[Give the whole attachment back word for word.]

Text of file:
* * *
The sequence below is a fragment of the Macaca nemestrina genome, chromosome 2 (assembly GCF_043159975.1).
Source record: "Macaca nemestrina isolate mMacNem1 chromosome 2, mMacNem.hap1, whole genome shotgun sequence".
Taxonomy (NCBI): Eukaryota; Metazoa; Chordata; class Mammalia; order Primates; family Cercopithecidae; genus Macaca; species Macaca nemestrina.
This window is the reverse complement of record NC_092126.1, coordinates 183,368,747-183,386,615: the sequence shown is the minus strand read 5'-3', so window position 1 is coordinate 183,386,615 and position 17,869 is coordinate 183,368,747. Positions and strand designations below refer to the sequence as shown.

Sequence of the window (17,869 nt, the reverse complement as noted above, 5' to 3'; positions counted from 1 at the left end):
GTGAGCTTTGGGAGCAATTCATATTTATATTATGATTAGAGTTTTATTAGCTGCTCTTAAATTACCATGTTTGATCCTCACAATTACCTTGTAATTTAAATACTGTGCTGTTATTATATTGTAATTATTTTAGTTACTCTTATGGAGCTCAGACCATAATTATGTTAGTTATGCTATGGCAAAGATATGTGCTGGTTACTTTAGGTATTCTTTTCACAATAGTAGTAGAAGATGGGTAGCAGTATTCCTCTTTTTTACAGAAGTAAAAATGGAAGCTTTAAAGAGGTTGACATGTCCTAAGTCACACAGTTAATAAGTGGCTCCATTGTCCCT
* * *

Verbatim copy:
The sequence below is a fragment of the Macaca nemestrina genome, chromosome 2 (assembly GCF_043159975.1).
Source record: "Macaca nemestrina isolate mMacNem1 chromosome 2, mMacNem.hap1, whole genome shotgun sequence".
Taxonomy (NCBI): Eukaryota; Metazoa; Chordata; class Mammalia; order Primates; family Cercopithecidae; genus Macaca; species Macaca nemestrina.
This window is the reverse complement of record NC_092126.1, coordinates 183,368,747-183,386,615: the sequence shown is the minus strand read 5'-3', so window position 1 is coordinate 183,386,615 and position 17,869 is coordinate 183,368,747. Positions and strand designations below refer to the sequence as shown.

Sequence of the window (17,869 nt, the reverse complement as noted above, 5' to 3'; positions counted from 1 at the left end):
GTGAGCTTTGGGAGCAATTCATATTTATATTATGATTAGAGTTTTATTAGCTGCTCTTAAATTACCATGTTTGATCCTCACAATTACCTTGTAATTTAAATACTGTGCTGTTATTATATTGTAATTATTTTAGTTACTCTTATGGAGCTCAGACCATAATTATGTTAGTTATGCTATGGCAAAGATATGTGCTGGTTACTTTAGGTATTCTTTTCACAATAGTAGTAGAAGATGGGTAGCAGTATTCCTCTTTTTTACAGAAGTAAAAATGGAAGCTTTAAAGAGGTTGACATGTCCTAAGTCACACAGTTAATAAGTGGCTCCATTGTCCCT